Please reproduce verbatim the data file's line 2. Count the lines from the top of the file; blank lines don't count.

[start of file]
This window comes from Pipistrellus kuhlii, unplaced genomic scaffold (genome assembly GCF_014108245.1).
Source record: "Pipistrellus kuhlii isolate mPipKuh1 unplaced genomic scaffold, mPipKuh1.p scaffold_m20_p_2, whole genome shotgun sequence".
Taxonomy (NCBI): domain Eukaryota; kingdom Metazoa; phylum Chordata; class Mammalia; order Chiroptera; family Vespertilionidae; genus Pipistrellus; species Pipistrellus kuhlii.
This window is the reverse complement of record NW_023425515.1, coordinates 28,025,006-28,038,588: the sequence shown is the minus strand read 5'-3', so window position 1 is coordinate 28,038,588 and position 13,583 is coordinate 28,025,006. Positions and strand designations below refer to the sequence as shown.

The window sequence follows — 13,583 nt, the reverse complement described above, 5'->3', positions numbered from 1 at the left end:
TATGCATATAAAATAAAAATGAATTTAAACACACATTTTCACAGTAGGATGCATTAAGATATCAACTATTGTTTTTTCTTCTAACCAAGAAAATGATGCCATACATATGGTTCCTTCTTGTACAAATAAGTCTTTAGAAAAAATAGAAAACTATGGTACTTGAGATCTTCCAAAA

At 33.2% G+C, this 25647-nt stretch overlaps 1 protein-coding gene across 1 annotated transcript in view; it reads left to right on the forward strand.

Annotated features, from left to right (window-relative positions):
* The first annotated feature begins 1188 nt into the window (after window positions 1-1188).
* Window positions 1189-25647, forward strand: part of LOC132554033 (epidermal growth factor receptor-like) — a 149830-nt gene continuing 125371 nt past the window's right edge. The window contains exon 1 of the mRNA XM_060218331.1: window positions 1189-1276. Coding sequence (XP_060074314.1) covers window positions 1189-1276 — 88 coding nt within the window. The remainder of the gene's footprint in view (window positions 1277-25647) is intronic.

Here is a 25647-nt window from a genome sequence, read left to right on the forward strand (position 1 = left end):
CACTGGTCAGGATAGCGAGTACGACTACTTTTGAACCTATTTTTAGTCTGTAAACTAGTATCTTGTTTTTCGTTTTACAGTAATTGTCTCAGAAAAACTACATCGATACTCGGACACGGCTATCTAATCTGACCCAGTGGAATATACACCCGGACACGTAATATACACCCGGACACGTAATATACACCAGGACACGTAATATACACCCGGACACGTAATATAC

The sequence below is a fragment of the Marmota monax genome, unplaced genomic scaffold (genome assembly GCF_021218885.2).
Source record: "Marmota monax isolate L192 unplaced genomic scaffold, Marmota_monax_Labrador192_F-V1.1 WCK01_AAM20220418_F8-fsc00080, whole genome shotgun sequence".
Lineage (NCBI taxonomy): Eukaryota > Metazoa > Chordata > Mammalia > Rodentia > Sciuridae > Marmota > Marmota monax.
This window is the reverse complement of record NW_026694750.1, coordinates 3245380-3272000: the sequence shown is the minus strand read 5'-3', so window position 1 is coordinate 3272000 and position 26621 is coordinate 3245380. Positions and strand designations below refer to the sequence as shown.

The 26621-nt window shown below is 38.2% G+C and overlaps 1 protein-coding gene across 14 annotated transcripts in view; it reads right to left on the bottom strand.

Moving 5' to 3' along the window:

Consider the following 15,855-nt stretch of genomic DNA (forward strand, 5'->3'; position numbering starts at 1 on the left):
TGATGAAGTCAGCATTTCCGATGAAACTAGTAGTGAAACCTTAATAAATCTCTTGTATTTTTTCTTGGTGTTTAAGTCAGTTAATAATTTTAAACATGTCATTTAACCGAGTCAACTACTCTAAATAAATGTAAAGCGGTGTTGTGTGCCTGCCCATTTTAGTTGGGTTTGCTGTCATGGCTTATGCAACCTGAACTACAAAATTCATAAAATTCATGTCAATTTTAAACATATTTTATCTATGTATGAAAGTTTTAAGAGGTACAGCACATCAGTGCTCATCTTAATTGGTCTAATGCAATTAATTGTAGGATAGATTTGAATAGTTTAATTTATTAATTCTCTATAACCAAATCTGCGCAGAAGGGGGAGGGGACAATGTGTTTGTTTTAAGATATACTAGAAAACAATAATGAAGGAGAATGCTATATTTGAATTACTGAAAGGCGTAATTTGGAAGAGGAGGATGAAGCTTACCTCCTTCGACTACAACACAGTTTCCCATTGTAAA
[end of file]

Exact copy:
Source record: "Pipistrellus kuhlii isolate mPipKuh1 unplaced genomic scaffold, mPipKuh1.p scaffold_m20_p_2, whole genome shotgun sequence".